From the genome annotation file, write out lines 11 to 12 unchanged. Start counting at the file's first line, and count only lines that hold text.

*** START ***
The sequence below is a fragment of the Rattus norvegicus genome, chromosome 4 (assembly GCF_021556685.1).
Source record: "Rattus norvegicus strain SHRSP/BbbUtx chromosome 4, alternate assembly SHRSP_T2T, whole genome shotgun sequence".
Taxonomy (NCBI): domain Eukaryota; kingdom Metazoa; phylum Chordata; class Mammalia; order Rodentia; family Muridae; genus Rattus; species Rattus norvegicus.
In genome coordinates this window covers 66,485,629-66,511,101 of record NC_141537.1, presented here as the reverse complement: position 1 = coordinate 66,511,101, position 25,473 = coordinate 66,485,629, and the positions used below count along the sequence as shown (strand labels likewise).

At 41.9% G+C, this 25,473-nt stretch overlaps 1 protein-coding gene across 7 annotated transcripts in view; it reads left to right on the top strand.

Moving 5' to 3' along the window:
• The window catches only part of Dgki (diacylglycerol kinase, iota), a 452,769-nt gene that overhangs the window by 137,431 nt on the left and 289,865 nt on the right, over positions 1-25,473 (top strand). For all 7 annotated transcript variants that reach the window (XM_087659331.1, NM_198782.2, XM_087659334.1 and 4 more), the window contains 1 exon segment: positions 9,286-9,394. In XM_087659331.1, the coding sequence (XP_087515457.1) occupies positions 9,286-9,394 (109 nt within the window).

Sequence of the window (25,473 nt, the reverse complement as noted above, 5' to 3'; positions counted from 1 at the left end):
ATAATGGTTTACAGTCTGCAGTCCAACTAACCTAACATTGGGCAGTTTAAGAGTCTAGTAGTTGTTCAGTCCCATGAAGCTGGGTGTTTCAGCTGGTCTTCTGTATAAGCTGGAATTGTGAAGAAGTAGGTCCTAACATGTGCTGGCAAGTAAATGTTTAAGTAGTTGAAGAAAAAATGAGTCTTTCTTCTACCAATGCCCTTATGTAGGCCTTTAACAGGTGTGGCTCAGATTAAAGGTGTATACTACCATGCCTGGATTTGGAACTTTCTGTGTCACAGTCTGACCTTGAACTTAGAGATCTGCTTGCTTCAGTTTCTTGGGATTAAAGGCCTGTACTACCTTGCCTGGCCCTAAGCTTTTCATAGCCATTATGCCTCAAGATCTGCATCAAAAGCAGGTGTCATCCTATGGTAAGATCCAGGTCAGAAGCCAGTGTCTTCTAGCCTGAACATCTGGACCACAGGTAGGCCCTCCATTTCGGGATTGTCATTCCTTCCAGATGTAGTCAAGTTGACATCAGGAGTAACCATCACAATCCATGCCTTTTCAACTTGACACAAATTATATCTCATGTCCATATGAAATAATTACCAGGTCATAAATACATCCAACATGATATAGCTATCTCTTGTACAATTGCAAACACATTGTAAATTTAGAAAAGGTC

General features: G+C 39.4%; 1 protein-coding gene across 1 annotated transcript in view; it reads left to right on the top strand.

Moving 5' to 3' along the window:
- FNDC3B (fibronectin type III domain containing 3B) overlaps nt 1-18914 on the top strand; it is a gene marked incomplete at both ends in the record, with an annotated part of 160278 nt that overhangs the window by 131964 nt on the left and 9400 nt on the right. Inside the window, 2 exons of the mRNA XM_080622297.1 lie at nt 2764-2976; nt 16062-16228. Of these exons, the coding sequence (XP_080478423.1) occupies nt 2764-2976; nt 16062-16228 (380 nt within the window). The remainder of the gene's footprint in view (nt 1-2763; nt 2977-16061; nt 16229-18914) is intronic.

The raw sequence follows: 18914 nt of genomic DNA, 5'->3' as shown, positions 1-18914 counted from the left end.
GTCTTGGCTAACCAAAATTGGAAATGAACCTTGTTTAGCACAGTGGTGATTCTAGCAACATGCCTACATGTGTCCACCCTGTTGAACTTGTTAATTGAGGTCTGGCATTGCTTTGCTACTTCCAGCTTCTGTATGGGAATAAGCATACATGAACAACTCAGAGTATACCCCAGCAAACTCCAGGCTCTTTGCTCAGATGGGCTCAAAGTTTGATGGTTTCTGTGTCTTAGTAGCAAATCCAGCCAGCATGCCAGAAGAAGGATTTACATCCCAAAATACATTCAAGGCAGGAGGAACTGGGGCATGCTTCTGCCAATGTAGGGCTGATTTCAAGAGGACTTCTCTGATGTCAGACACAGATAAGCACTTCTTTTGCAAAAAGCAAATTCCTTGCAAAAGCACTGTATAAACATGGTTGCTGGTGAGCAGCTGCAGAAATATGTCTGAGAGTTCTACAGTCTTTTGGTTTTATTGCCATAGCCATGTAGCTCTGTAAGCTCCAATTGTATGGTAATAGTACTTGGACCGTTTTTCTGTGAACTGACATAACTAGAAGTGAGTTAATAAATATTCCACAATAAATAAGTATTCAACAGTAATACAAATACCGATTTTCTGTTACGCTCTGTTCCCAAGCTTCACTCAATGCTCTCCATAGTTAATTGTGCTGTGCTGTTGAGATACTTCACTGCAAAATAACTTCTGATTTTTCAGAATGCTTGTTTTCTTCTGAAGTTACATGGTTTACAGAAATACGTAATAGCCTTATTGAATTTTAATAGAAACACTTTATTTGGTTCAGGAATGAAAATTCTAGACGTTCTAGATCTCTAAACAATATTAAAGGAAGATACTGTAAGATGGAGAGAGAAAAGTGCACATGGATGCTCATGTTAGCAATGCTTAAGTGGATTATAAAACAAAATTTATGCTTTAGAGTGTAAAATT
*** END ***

Moving 5' to 3' along the window:
- FNDC3B (fibronectin type III domain containing 3B) overlaps nt 1-18914 on the top strand; it is a gene marked incomplete at both ends in the record, with an annotated part of 160278 nt that overhangs the window by 131964 nt on the left and 9400 nt on the right. Inside the window, 2 exons of the mRNA XM_080622297.1 lie at nt 2764-2976; nt 16062-16228. Of these exons, the coding sequence (XP_080478423.1) occupies nt 2764-2976; nt 16062-16228 (380 nt within the window). The remainder of the gene's footprint in view (nt 1-2763; nt 2977-16061; nt 16229-18914) is intronic.